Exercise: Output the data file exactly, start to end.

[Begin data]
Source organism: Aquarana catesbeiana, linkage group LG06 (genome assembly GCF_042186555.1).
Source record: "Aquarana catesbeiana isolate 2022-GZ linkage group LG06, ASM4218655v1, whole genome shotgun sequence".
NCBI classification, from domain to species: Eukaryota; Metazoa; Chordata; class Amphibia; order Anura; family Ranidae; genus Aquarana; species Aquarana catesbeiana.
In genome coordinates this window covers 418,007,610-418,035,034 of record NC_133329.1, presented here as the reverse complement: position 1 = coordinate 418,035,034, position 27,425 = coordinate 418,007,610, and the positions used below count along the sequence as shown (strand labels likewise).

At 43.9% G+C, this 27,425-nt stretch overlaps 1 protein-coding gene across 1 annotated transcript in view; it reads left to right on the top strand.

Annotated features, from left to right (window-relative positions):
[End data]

Source organism: Aquarana catesbeiana, linkage group LG06 (genome assembly GCF_042186555.1).
Source record: "Aquarana catesbeiana isolate 2022-GZ linkage group LG06, ASM4218655v1, whole genome shotgun sequence".
NCBI classification, from domain to species: Eukaryota; Metazoa; Chordata; class Amphibia; order Anura; family Ranidae; genus Aquarana; species Aquarana catesbeiana.
In genome coordinates this window covers 418,007,610-418,035,034 of record NC_133329.1, presented here as the reverse complement: position 1 = coordinate 418,035,034, position 27,425 = coordinate 418,007,610, and the positions used below count along the sequence as shown (strand labels likewise).

At 43.9% G+C, this 27,425-nt stretch overlaps 1 protein-coding gene across 1 annotated transcript in view; it reads left to right on the top strand.

Annotated features, from left to right (window-relative positions):